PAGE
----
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How Do I Write A Cover Letter That Will Stand Out?
Applying for a job online or via email – your cover letter is your first “make or break” contact. If the cover letter is sloppy or weak, your resume may never see the light of day. While some job postings do not allow or ask for a cover letter, the majority still do. Here are some tips for what to say in your cover letter and how to make it as effective as possible.

Start with the basics – name, address, date, recipient name/title and address (just recipient name/title if you are sending via email). Next, open with an introduction - ideally, Dear Mr./Ms./Director/Manager (NAME or TITLE, avoid “to whom it may concern”). Be resourceful and try to find the name of the hiring manager or HR recruiter if a specific name isn’t given. This should be followed by a sentence stating the job you are applying for and your eagerness to be considered. If you were referred by someone in your network, be sure to mention the connection. If you are answering an open job posting, you might add something about your knowledge of the organization (because, of course, you have done your research about the company and know it’s the right place for you).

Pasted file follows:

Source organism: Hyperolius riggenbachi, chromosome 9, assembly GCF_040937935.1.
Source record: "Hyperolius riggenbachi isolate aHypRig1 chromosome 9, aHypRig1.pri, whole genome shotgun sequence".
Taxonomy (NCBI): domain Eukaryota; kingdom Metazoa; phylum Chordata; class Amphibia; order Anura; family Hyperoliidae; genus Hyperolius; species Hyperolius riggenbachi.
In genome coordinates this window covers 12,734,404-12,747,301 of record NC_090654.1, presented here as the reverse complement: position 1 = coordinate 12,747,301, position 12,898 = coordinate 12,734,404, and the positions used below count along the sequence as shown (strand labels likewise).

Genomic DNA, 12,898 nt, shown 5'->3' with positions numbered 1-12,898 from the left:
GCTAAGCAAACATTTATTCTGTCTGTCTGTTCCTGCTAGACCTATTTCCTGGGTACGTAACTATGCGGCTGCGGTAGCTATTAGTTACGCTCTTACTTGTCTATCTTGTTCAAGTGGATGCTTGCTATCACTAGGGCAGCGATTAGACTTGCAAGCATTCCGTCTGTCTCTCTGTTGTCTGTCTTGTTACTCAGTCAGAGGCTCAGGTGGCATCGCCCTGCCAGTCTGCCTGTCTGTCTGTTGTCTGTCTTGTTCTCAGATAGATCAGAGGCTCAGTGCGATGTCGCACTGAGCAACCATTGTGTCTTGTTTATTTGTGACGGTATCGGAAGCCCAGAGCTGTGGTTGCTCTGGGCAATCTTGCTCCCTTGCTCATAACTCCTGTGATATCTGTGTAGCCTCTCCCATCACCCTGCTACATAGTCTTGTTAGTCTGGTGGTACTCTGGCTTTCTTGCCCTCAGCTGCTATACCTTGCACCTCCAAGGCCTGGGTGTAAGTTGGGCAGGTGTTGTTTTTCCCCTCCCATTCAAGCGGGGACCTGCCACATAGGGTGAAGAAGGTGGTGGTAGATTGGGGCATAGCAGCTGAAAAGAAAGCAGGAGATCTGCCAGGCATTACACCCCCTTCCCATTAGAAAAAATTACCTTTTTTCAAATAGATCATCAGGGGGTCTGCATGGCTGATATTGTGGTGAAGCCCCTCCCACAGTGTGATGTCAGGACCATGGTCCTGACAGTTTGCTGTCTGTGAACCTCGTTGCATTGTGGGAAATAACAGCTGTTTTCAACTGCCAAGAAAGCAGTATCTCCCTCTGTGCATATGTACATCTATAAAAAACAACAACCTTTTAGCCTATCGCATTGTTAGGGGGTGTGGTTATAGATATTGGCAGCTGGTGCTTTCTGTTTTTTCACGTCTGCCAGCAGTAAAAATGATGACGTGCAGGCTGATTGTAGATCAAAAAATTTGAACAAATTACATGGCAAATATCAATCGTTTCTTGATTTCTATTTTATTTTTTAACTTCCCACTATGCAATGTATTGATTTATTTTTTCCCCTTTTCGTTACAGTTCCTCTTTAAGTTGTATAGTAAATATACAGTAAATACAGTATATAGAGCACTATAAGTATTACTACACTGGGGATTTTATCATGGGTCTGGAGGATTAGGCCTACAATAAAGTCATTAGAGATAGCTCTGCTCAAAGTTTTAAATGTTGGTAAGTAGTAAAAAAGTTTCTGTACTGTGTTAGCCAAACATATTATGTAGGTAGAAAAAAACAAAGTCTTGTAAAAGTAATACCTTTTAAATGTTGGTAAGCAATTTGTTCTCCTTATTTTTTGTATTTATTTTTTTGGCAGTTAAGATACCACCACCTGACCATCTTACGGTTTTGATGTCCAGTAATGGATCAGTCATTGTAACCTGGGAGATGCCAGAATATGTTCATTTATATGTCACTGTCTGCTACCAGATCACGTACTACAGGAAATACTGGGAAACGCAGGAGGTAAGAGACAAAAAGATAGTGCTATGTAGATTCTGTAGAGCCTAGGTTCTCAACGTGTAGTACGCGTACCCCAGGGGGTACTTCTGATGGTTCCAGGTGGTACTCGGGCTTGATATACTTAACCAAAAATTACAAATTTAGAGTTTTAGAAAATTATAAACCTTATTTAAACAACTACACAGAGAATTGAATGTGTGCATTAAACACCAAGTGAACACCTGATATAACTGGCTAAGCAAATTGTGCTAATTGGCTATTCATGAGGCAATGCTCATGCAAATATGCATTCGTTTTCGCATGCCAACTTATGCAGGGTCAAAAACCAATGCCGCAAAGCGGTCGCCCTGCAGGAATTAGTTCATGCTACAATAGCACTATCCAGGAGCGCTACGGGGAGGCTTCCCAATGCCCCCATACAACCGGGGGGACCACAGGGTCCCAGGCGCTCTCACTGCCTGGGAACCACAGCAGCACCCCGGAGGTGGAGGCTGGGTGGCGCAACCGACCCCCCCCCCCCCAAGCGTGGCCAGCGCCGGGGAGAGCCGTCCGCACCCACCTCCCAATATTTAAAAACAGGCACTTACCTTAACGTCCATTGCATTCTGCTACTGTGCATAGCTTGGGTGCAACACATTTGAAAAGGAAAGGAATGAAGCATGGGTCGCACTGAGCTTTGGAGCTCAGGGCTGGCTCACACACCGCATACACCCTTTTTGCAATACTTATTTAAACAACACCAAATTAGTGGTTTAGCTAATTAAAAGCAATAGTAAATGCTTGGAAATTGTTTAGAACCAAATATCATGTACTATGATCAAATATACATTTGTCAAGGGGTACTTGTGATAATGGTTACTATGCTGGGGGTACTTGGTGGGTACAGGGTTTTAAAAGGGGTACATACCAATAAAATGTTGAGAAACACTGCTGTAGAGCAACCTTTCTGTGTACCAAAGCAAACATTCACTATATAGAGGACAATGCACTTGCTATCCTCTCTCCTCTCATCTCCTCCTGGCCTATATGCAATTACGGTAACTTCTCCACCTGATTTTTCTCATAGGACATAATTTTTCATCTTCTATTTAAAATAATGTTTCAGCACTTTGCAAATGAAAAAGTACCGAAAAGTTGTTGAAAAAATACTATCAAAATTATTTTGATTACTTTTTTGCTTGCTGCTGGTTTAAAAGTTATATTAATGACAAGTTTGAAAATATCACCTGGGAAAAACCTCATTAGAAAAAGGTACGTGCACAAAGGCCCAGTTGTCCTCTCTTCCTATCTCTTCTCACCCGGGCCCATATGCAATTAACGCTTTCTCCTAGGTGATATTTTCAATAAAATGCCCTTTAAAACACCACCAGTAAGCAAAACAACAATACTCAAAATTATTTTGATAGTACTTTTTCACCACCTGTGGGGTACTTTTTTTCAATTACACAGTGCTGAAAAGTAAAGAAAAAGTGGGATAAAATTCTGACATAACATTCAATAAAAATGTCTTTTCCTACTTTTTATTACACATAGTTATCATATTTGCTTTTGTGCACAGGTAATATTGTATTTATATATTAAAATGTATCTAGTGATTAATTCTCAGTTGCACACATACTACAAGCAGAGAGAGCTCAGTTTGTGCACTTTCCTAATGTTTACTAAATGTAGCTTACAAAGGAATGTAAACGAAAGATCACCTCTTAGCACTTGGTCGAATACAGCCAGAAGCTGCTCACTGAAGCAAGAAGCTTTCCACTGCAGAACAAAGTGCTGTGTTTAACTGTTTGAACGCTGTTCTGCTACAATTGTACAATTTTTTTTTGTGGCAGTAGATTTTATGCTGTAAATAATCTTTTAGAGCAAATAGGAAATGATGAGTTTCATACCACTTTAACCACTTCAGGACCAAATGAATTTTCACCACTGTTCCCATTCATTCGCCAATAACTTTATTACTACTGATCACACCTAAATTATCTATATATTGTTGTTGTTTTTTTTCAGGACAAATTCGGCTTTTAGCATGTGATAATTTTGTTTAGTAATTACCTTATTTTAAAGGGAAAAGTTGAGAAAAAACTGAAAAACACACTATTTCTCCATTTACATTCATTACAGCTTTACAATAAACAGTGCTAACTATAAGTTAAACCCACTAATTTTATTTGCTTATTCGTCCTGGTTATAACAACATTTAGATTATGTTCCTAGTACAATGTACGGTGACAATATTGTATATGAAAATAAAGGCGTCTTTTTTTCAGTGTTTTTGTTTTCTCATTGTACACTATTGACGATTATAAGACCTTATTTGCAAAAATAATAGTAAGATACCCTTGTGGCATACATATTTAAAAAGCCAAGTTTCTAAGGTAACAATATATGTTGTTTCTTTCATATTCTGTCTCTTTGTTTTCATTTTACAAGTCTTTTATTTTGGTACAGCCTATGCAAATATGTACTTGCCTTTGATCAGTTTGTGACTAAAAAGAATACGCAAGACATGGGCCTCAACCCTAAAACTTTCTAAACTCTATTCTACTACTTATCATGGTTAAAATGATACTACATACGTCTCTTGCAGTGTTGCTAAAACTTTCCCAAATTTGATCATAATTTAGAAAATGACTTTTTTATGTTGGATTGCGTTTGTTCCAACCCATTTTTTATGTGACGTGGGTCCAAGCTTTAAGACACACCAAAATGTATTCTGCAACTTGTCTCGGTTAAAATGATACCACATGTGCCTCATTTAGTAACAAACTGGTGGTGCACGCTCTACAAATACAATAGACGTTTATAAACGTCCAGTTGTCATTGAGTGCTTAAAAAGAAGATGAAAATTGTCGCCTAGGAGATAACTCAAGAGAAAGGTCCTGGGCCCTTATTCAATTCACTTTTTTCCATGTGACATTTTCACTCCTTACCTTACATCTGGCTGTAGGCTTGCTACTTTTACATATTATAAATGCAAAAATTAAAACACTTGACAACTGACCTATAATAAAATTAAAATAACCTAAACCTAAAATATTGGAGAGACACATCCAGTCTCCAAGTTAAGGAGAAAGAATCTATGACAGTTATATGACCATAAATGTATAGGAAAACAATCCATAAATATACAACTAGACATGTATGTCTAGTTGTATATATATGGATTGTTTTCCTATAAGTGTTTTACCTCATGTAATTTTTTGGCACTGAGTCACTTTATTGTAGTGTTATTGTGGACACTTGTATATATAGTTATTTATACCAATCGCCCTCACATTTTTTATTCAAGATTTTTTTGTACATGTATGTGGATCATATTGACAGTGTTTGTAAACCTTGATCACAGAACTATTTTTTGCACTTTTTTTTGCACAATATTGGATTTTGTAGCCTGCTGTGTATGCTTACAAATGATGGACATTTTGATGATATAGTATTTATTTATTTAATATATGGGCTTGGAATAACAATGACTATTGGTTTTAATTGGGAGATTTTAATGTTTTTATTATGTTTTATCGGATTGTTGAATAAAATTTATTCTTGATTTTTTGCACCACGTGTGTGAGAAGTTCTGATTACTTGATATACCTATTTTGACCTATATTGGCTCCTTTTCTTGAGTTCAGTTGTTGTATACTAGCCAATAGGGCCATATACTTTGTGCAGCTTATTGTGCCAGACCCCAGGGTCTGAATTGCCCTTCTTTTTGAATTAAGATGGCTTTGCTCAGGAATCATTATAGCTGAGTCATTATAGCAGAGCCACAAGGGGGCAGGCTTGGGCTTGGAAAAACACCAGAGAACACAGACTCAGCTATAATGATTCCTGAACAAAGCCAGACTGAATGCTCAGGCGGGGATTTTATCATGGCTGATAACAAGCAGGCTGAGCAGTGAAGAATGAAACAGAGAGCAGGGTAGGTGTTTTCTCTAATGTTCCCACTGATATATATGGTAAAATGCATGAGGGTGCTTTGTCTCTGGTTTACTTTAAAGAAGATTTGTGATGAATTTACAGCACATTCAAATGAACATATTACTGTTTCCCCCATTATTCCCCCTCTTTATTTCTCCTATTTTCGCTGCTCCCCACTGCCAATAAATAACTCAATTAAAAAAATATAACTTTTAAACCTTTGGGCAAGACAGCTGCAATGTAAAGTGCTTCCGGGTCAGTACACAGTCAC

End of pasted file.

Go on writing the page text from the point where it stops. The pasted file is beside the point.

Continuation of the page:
The second paragraph should be a brief (3-4 sentences or bullets) overview of your relevant background. Include key achievements and skills that show how you can bring value to the company and be successful in the position. Pay attention to some of the key words in the job description and – without copying the language verbatim - include some in the body of your cover letter. This will help get your cover letter through any applicant tracking system the company might be using to winnow through resumes. That also means that EACH AND EVERY cover letter should be different! Take the time to make your cover letters job-specific, do not just use the same letter for each application.

Your third and final paragraph  should recap the reasons why you are applying for the role and why you would be a great fit. Do not just restate a bullet point from your resume – be thoughtful and creative. Keep the letter brief (most cover letters should be ½ - ¾ of a page) and include an enthusiastic statement that says you look forward to hearing from the employer and will also follow up for next steps.

Don’t forget the final salutation and signature.

If you are attaching a cover letter to an email, make sure it has the same look/format and fonts as your resume. Be consistent. And finally – reread the letter before you send it. The last thing you need is a cover letter with a typo being your first introduction to the company!

- John Strauss, CRC Board Member
Alison Doyle,
-  Samuel Johns,
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